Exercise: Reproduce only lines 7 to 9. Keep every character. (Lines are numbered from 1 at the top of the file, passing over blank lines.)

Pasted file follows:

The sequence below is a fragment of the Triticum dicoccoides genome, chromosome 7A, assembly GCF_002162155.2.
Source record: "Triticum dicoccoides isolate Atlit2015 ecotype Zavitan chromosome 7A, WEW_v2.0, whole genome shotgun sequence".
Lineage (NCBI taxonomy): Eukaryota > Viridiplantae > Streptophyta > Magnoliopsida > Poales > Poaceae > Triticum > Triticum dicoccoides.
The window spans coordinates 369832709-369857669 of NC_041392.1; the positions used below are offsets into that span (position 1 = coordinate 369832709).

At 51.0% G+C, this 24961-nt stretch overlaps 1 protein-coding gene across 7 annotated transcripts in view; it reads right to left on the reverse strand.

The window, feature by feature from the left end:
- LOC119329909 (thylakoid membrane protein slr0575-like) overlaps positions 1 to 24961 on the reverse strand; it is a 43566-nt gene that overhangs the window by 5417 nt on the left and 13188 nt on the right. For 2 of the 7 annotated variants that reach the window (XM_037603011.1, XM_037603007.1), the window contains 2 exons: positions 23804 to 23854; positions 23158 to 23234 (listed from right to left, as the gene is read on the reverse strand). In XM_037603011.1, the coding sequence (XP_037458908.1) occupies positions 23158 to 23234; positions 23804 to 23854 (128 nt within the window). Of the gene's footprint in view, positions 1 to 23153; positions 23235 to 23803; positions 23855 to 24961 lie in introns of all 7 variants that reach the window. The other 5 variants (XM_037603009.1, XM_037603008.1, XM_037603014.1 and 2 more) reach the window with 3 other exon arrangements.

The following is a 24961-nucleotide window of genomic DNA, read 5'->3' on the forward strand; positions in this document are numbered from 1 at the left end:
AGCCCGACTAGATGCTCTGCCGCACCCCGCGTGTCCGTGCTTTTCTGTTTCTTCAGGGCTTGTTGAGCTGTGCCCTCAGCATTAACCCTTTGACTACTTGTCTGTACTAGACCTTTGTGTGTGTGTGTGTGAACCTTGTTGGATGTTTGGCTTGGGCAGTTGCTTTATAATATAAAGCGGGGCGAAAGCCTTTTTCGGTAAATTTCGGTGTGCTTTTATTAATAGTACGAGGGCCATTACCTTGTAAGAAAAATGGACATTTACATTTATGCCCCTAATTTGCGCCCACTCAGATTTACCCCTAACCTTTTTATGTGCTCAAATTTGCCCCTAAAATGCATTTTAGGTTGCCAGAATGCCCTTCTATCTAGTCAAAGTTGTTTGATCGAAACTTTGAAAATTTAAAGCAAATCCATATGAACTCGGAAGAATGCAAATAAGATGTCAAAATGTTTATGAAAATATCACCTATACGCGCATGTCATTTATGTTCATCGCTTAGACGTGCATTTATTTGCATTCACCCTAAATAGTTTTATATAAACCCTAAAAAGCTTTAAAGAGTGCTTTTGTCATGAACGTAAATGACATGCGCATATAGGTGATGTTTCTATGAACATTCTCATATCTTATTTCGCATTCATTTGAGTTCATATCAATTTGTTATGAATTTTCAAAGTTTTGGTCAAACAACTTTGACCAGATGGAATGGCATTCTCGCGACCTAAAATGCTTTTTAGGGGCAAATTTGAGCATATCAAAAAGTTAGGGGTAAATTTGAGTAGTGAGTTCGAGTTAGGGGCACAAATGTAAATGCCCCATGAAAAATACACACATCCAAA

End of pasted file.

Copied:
- LOC119329909 (thylakoid membrane protein slr0575-like) overlaps positions 1 to 24961 on the reverse strand; it is a 43566-nt gene that overhangs the window by 5417 nt on the left and 13188 nt on the right. For 2 of the 7 annotated variants that reach the window (XM_037603011.1, XM_037603007.1), the window contains 2 exons: positions 23804 to 23854; positions 23158 to 23234 (listed from right to left, as the gene is read on the reverse strand). In XM_037603011.1, the coding sequence (XP_037458908.1) occupies positions 23158 to 23234; positions 23804 to 23854 (128 nt within the window). Of the gene's footprint in view, positions 1 to 23153; positions 23235 to 23803; positions 23855 to 24961 lie in introns of all 7 variants that reach the window. The other 5 variants (XM_037603009.1, XM_037603008.1, XM_037603014.1 and 2 more) reach the window with 3 other exon arrangements.

The following is a 24961-nucleotide window of genomic DNA, read 5'->3' on the forward strand; positions in this document are numbered from 1 at the left end:
AGCCCGACTAGATGCTCTGCCGCACCCCGCGTGTCCGTGCTTTTCTGTTTCTTCAGGGCTTGTTGAGCTGTGCCCTCAGCATTAACCCTTTGACTACTTGTCTGTACTAGACCTTTGTGTGTGTGTGTGTGAACCTTGTTGGATGTTTGGCTTGGGCAGTTGCTTTATAATATAAAGCGGGGCGAAAGCCTTTTTCGGTAAATTTCGGTGTGCTTTTATTAATAGTACGAGGGCCATTACCTTGTAAGAAAAATGGACATTTACATTTATGCCCCTAATTTGCGCCCACTCAGATTTACCCCTAACCTTTTTATGTGCTCAAATTTGCCCCTAAAATGCATTTTAGGTTGCCAGAATGCCCTTCTATCTAGTCAAAGTTGTTTGATCGAAACTTTGAAAATTTAAAGCAAATCCATATGAACTCGGAAGAATGCAAATAAGATGTCAAAATGTTTATGAAAATATCACCTATACGCGCATGTCATTTATGTTCATCGCTTAGACGTGCATTTATTTGCATTCACCCTAAATAGTTTTATATAAACCCTAAAAAGCTTTAAAGAGTGCTTTTGTCATGAACGTAAATGACATGCGCATATAGGTGATGTTTCTATGAACATTCTCATATCTTATTTCGCATTCATTTGAGTTCATATCAATTTGTTATGAATTTTCAAAGTTTTGGTCAAACAACTTTGACCAGATGGAATGGCATTCTCGCGACCTAAAATGCTTTTTAGGGGCAAATTTGAGCATATCAAAAAGTTAGGGGTAAATTTGAGTAGTGAGTTCGAGTTAGGGGCACAAATGTAAATGCCCCATGAAAAATACACACATCCAAA